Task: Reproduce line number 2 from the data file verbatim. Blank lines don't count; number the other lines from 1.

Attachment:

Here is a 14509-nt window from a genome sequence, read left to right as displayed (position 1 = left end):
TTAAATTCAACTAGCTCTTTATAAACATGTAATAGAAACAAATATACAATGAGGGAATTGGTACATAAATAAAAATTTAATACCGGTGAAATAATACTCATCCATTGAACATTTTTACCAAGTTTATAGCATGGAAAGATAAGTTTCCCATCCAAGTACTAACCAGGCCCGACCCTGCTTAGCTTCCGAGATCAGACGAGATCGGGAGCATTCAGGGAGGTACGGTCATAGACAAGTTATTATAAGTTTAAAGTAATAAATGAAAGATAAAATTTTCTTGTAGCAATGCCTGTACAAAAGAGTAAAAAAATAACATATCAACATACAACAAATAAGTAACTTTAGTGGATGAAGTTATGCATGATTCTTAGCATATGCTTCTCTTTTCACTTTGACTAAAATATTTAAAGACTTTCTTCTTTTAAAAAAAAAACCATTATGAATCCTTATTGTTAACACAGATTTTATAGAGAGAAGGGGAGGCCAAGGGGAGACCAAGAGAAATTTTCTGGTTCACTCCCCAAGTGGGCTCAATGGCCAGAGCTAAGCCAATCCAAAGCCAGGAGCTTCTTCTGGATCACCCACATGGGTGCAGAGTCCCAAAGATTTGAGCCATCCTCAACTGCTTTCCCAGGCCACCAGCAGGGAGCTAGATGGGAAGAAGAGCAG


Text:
TTAAATTCAACTAGCTCTTTATAAACATGTAATAGAAACAAATATACAATGAGGGAATTGGTACATAAATAAAAATTTAATACCGGTGAAATAATACTCATCCATTGAACATTTTTACCAAGTTTATAGCATGGAAAGATAAGTTTCCCATCCAAGTACTAACCAGGCCCGACCCTGCTTAGCTTCCGAGATCAGACGAGATCGGGAGCATTCAGGGAGGTACGGTCATAGACAAGTTATTATAAGTTTAAAGTAATAAATGAAAGATAAAATTTTCTTGTAGCAATGCCTGTACAAAAGAGTAAAAAAATAACATATCAACATACAACAAATAAGTAACTTTAGTGGATGAAGTTATGCATGATTCTTAGCATATGCTTCTCTTTTCACTTTGACTAAAATATTTAAAGACTTTCTTCTTTTAAAAAAAAAACCATTATGAATCCTTATTGTTAACACAGATTTTATAGAGAGAAGGGGAGGCCAAGGGGAGACCAAGAGAAATTTTCTGGTTCACTCCCCAAGTGGGCTCAATGGCCAGAGCTAAGCCAATCCAAAGCCAGGAGCTTCTTCTGGATCACCCACATGGGTGCAGAGTCCCAAAGATTTGAGCCATCCTCAACTGCTTTCCCAGGCCACCAGCAGGGAGCTAGATGGGAAGAAGAGCAG